Oregano (US: / -/,, UK: //; Origanum vulgare) is a species of flowering plant in the mint family Lamiaceae. It was native to the Mediterranean region, but widely naturalised elsewhere in the temperate Northern Hemisphere.
Oregano is a woody perennial plant, growing 20–80 cm (8–31 in) tall, with opposite leaves 1–4 cm (1⁄2–1+1⁄2 in) long. The flowers which can be white, pink or light purple, are 3–4 mm (1⁄8–3⁄16 in) long, and produced in erect spikes in summer. It is sometimes called wild marjoram, and its close relative, O. majorana, is known as sweet marjoram. Both are widely used as culinary herbs, especially in Turkish, Greek, Spanish, Italian, Hispanic, and French cuisine. Oregano is also an ornamental plant, with numerous cultivars bred for varying leaf colour, flower colour and habit.
Used since the middle 18th century, the Spanish word orégano is derived from the Latin orīganum and ultimately from the Classical Greek ὀρίγανον (orī́ganon). This is a compound Greek term that consists of ὄρος (óros) meaning "mountain", and γάνος (gános) meaning "joy", thus, "joy of the mountain".
Oregano is related to the herb marjoram, sometimes being referred to as wild marjoram. It has purple flowers and spade-shaped, olive-green leaves. It is a perennial, although it is grown as an annual in colder climates, as it often does not survive the winter. Oregano is planted in early spring, the plants being spaced 30 cm (12 in) apart in fairly dry soil, with full sun. It will grow in a pH range between 6.0 (mildly acidic) and 9.0 (strongly alkaline), with a preferred range between 6.0 and 8.0. It prefers a hot, relatively dry climate, but does well in other environments.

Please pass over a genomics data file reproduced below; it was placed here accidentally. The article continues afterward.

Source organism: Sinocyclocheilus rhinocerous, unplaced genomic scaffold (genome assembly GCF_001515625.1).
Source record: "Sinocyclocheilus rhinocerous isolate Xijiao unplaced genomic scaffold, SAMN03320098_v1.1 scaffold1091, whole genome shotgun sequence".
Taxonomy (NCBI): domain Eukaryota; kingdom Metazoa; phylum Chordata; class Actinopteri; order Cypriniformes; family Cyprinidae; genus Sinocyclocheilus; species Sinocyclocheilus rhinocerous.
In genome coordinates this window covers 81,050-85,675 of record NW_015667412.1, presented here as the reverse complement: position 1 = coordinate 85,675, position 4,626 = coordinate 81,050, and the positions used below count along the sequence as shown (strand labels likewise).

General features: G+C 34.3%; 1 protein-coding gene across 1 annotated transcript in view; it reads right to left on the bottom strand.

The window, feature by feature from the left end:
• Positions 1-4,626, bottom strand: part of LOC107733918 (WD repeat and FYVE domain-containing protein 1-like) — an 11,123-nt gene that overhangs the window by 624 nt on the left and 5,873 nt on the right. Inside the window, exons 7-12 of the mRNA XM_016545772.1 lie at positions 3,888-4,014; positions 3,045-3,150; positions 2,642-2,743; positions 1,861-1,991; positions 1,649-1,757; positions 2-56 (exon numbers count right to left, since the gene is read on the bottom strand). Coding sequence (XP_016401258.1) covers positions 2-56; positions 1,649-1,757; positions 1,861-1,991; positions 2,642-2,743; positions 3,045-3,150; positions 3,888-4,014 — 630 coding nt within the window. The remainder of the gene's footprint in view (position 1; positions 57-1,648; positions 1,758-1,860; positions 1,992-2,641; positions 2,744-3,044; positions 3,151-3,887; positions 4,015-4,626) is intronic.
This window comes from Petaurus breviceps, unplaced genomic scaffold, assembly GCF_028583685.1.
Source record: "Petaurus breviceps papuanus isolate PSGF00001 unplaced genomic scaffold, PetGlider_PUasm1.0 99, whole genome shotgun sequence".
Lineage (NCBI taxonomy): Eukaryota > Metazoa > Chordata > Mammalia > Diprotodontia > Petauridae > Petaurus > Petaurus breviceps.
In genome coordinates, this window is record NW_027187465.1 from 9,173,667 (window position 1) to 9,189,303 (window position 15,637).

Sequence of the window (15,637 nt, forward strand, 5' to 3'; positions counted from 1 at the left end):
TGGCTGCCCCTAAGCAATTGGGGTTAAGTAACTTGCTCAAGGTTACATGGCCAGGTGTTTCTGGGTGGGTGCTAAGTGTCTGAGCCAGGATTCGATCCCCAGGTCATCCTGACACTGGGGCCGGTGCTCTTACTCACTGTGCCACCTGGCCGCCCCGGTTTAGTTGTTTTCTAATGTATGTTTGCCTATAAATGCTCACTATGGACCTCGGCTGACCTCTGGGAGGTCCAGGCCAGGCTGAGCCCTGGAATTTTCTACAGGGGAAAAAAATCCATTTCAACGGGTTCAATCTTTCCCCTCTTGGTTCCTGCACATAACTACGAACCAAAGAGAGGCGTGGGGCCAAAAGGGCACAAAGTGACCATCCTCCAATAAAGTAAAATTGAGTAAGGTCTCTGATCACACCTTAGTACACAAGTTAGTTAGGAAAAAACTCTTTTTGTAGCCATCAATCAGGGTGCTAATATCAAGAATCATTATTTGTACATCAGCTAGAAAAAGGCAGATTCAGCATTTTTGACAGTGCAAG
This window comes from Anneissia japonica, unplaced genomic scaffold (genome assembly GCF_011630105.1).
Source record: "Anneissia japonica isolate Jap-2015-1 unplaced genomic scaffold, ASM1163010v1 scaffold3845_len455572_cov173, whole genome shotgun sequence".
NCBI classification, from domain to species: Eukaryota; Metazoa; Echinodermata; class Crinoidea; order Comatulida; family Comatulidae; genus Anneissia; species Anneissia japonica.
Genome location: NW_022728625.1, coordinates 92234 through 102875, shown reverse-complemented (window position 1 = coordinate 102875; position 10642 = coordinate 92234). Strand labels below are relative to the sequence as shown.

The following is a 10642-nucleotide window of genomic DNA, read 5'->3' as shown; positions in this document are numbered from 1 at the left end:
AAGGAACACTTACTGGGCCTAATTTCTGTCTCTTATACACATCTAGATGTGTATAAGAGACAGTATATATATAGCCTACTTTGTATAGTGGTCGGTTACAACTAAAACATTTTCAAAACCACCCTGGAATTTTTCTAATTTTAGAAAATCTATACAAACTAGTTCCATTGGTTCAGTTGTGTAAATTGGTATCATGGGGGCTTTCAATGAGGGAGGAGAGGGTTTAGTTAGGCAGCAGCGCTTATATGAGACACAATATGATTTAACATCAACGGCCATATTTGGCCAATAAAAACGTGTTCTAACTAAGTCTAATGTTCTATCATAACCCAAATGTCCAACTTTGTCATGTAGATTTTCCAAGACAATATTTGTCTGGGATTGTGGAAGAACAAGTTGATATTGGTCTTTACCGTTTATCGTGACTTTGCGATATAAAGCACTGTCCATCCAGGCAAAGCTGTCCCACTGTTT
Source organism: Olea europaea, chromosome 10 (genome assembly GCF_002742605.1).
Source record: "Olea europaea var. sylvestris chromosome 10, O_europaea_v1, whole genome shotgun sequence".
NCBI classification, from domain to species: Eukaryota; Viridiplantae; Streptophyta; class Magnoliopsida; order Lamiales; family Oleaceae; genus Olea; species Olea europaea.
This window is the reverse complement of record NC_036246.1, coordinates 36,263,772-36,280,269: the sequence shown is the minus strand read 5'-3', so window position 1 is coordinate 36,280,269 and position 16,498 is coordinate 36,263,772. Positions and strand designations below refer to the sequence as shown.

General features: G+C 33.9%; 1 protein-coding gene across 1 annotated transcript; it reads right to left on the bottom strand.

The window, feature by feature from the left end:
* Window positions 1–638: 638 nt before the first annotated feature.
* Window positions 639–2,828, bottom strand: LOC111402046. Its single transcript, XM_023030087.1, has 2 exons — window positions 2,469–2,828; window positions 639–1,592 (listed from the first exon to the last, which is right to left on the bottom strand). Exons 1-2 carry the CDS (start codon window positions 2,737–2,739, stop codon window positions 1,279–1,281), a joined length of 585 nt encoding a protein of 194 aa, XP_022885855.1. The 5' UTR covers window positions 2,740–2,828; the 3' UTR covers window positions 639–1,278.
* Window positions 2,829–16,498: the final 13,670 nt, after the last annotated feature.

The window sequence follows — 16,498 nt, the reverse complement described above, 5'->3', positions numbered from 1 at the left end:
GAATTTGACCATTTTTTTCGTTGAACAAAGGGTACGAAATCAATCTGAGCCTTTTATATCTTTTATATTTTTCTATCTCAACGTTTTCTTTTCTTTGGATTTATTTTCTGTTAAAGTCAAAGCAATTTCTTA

Many subspecies and strains of oregano have been developed by humans over centuries for their unique flavours or other characteristics. Tastes range from spicy or astringent to more complicated and sweet. Simple oregano sold in garden stores as Origanum vulgare may have a bland taste and larger, less-dense leaves, and is not considered the best for culinary use, with a taste less remarkable and pungent. It can pollinate other more sophisticated strains, but the offspring are rarely better in quality.
The related species Origanum onites (Greece, Turkey) and O. syriacum (West Asia) have similar flavours. A closely related plant is marjoram from Turkey, which differs significantly in taste because phenolic compounds are missing from its essential oil. Some varieties show a flavour intermediate between oregano and marjoram.
Example cultivars of oregano include:
Cultivars traded as Italian, Sicilian, etc. are usually hardy sweet marjoram (O. ×majoricum), a hybrid between the southern Adriatic O. v. subsp. hirtum and sweet marjoram (O. majorana). They have a reputation for sweet and spicy tones, with little bitterness, and are prized for their flavor and compatibility with various recipes and sauces.
Oregano is a culinary herb, used for the flavour of its leaves, which can be more intense when dried than fresh. It has an earthy, warm, and slightly bitter taste, which can vary in intensity. Good-quality oregano may be strong enough to almost numb the tongue, but cultivars adapted to colder climates may have a lesser flavour. Factors such as climate, season, and soil composition may affect the aromatic oils present, and this effect may be greater than the differences between the various species of plants. Among the chemical compounds contributing to the flavour are carvacrol, thymol, limonene, pinene, ocimene, and caryophyllene.